Tonight I will run among the mountains and my beloved coyotes that trot along the golden sunlight shafts dancing their last purpling dances of the day in hills of palo verde and red clay. There is joy along the way for the beauty of the voices and laughter of children and the same golden hues turned light on the marble before the table of God.

Why Worship is Not a Practice: Benedictine Prayer

There is a truth always takes me by surprise on retreat. I normally retreat at Benedictine monasteries, as you have probably figured out by now.  For a week or so my life takes on the hidden habits of the monastery, the rhythms of prayer, work, meals, fasts, and feasts. This has been my habit for well over a dozen years, yet still I sit in the first hours of prayers and hurry.

Living my life as a priest and pastor, I pray daily and lead prayer multiple times every week. And in leading prayer and worship, I have developed and fought an awareness of how time is being used. I want the rhythm to move quick enough to keep people engaged and slow enough to allow God to engage us people. But the paranoia of leadership accumulates around the quick, not the slow.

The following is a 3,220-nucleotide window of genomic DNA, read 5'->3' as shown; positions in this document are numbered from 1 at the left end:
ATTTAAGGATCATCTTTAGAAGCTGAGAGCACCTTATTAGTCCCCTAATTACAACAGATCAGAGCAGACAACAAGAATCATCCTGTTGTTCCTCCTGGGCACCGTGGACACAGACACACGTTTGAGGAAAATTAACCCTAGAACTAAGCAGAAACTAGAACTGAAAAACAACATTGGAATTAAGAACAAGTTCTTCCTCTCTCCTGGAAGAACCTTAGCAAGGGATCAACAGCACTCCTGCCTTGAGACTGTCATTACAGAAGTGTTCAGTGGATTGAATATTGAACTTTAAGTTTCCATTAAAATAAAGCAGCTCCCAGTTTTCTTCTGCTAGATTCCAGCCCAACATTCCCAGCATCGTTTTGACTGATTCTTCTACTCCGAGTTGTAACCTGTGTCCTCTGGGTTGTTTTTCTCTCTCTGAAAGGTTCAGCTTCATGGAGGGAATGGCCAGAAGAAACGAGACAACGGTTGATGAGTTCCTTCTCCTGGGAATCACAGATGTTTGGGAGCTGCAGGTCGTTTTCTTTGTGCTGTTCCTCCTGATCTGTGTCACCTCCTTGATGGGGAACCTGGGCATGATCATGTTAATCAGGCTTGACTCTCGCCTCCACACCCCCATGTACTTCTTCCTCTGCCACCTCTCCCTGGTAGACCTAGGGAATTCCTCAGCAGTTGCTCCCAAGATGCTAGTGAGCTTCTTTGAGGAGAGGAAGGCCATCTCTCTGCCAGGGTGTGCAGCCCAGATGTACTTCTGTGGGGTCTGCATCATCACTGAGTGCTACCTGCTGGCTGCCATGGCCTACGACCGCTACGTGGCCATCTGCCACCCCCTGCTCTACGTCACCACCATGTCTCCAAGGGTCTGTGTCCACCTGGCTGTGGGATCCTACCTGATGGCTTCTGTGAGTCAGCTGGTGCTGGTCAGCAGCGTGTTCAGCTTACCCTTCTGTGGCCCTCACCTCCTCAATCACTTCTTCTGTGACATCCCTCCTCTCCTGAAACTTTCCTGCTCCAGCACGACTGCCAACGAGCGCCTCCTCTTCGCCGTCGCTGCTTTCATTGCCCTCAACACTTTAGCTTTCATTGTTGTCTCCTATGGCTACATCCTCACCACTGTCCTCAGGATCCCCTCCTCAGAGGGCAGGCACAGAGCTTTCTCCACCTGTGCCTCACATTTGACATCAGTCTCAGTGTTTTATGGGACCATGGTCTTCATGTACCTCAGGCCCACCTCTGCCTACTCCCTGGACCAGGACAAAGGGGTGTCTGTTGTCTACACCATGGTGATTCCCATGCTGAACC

You feel the uncomfortable shuffle when the service takes a little too long or drags in the middle. If you were to ask I suspect most of my parishioners would tell you that I tend toward the slow liturgy, pausing a little too long for some, patient with the pace of readers, willing to make the full point of the sermon, something always blamed on my Baptist roots. But I feel the pressure under my poker face. I want the boat to pick up and run on the Spirit’s wave and surf the whole congregation into God’s shore, even the lawyer who always gave me the length of sermon and service for five years in even tone.

But I sit there on retreat every time and get in a hurry.

Now, in the monastery I am not in charge of anything. I have no authority or useful knowledge. I am useless for anything but prayer and praise and waiting. I am only a human being, and I sincerely relish that freedom, except that I don’t.